Infection of Aedes albopictus with chikungunya virus rectally administered by enema

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dc.contributor.author Nuckols, John T.
dc.contributor.author Ziegler, Sarah A.
dc.contributor.author Huang, Yan-Jang Scott
dc.contributor.author McAuley, Alex J.
dc.contributor.author Vanlandingham, Dana L.
dc.contributor.author Klowden, Marc J.
dc.contributor.author Spratt, Heidi
dc.contributor.author Davey, Robert A.
dc.contributor.author Higgs, Stephen
dc.date.accessioned 2013-03-28T18:43:16Z
dc.date.available 2013-03-28T18:43:16Z
dc.date.issued 2013-03-28
dc.identifier.uri http://hdl.handle.net/2097/15427
dc.description.abstract Chikungunya virus (CHIKV) is an alphavirus transmitted by Aedes albopictus and Aedes aegypti mosquitoes in tropical areas of Africa, Asia, and the islands of the Indian Ocean. In 2007 and 2009, CHIKV was transmitted outside these tropical areas and caused geographically localized infections in people in Italy and France. To temporally and spatially characterize CHIKV infection of Ae. albopictus midguts, a comparison of viral distribution in mosquitoes infected per os or by enema was conducted. Ae. albopictus infected with CHIKV LR 5′ green fluorescent protein (GFP) at a titer 10[superscript 6.95] tissue culture infective dose[subscript 50] (TCID[subscript 50])/mL, were collected and analyzed for virus dissemination by visualizing GFP expression and titration up to 14 days post inoculation (dpi). Additionally, midguts were dissected from the mosquitoes and imaged by fluorescence microscopy for comparison of midgut infection patterns between orally- and enema-infected mosquitoes. When virus was delivered via enema, the anterior midgut appeared more readily infected by 3 dpi, with increased GFP presentation observed in this same location of the midgut at 7 and 14 dpi when compared to orally-infected mosquitoes. This work demonstrates that enema delivery of virus is a viable technique for use of mosquito infection. Enema injection of mosquitoes may be an alternative to intrathoracic inoculation because the enema delivery more closely models natural infection and neither compromises midgut integrity nor involves a wound that can induce immune responses. Furthermore, unlike intrathoracic delivery, the enema does not bypass midgut barriers to infect tissues artificially in the hemocoel of the mosquito. en_US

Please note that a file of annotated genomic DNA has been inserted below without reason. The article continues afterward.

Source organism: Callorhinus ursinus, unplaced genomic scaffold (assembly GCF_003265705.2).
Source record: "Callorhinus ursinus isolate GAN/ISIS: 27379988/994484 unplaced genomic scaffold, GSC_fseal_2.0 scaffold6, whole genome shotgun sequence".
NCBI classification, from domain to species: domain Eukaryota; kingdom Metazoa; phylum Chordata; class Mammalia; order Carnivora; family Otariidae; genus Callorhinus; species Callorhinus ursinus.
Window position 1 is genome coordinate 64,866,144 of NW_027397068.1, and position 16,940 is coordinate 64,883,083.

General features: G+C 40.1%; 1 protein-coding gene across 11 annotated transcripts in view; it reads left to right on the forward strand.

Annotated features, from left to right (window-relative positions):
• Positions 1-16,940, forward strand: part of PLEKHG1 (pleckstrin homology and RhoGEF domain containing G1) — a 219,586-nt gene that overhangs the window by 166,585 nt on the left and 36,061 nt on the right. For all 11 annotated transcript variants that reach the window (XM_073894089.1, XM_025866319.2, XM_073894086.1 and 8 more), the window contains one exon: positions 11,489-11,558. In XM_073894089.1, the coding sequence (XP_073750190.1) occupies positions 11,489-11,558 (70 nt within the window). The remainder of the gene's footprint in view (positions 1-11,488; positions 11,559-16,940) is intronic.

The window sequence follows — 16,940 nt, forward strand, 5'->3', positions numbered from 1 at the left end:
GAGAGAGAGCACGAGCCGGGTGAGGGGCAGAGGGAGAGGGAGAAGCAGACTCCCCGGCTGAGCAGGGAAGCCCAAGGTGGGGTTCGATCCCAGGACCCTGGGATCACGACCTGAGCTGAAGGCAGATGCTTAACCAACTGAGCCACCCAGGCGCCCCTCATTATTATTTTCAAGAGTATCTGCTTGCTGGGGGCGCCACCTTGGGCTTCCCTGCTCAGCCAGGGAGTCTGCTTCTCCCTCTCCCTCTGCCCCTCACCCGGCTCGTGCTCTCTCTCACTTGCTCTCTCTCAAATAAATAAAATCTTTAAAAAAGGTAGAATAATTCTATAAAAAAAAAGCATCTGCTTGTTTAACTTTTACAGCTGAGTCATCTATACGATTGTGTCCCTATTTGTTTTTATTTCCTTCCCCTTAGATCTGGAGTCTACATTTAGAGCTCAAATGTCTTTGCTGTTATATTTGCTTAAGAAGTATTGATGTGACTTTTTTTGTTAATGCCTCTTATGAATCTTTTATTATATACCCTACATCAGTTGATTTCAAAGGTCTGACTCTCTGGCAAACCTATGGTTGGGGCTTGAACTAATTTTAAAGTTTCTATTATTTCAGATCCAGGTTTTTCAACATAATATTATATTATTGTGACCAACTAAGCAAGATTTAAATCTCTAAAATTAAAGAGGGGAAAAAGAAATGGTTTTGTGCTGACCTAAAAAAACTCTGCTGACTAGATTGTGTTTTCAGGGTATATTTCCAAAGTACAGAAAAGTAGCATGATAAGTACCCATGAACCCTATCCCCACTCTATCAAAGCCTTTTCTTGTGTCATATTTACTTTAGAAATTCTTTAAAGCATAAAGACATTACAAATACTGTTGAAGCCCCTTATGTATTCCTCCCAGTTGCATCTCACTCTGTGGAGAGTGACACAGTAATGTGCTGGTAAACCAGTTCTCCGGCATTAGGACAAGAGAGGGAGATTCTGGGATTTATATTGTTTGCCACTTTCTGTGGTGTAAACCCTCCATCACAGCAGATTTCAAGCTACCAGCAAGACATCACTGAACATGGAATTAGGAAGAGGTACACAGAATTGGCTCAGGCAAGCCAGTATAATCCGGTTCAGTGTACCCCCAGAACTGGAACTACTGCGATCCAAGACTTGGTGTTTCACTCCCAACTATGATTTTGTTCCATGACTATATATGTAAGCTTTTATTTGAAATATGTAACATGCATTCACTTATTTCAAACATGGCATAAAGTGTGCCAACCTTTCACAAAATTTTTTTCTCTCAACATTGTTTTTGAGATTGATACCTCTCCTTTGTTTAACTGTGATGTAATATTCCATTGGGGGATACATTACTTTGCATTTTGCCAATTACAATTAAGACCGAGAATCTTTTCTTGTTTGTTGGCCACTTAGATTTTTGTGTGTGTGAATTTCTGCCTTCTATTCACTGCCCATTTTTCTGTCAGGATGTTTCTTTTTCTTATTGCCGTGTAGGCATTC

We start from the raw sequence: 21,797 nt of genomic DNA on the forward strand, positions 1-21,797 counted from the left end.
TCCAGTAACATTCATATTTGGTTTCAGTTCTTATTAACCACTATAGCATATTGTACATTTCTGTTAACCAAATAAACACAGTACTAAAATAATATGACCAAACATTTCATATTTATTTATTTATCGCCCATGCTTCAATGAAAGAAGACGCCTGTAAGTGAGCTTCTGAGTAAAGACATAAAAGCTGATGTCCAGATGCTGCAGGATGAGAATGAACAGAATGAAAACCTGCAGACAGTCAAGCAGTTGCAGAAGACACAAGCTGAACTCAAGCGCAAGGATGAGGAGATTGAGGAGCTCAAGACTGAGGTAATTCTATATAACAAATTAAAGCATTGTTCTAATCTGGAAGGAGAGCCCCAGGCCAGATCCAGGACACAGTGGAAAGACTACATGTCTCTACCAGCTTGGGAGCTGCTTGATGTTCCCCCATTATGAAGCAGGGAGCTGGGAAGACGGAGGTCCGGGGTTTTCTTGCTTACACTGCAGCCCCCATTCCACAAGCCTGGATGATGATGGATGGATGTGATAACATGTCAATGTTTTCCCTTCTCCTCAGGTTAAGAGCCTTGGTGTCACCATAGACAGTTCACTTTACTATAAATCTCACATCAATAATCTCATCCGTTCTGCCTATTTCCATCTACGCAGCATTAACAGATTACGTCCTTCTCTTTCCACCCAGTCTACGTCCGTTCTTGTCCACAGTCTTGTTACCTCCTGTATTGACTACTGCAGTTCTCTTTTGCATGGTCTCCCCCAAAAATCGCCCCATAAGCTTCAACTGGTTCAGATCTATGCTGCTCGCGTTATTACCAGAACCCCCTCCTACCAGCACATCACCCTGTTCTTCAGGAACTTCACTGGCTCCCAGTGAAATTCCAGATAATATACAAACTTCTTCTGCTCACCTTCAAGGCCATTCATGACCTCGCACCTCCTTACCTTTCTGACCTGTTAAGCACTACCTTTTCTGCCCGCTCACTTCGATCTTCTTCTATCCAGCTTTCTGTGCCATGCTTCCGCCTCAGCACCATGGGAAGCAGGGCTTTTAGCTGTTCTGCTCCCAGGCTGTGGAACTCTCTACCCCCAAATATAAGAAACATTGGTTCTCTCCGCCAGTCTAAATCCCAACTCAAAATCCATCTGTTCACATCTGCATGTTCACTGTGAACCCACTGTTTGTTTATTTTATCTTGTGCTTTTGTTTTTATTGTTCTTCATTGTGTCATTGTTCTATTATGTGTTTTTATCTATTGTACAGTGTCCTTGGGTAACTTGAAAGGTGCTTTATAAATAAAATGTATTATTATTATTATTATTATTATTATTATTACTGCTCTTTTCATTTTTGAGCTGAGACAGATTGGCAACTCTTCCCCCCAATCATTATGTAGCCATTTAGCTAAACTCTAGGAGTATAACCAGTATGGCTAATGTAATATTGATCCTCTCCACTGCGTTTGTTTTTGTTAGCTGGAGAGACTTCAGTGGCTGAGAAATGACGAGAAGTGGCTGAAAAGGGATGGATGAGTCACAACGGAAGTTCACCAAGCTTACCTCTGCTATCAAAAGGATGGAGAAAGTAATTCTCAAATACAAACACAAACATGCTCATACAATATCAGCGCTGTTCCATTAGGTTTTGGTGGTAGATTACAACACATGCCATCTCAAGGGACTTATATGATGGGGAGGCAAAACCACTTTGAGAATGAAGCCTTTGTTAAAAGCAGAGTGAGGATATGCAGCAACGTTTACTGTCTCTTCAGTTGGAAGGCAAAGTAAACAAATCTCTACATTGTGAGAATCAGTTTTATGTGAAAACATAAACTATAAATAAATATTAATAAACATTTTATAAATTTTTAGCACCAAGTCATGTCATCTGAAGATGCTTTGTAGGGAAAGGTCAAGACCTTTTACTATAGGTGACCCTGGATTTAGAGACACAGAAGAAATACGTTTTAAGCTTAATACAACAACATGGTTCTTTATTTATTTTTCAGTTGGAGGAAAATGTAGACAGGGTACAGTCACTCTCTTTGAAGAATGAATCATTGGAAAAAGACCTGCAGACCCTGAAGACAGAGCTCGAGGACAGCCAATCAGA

dc.language.iso en_US en_US
dc.relation.uri http://online.liebertpub.com/doi/full/10.1089/vbz.2012.1013 en_US
dc.rights This is a copy of an article published in the Vector-Borne and Zoonotic Diseases © 2013 copyright Mary Ann Liebert, Inc.; Vector-Borne and Zoonotic Diseases is available online at: http://online.liebertpub.com. en_US
dc.subject Chikungunya virus en_US
dc.subject Aedes albopictus en_US
dc.subject Aedes aegypti en_US
dc.subject Enema injection en_US
dc.title Infection of Aedes albopictus with chikungunya virus rectally administered by enema en_US
dc.type Article (publisher version) en_US
dc.date.published 2013 en_US
dc.citation.doi doi:10.1089/vbz.2012.1013 en_US
dc.citation.epage 110 en_US
dc.citation.issue 2 en_US
dc.citation.jtitle Vector-Borne and Zoonotic Diseases en_US
dc.citation.spage 103 en_US
dc.citation.volume 13 en_US
dc.contributor.authoreid shiggs en_US


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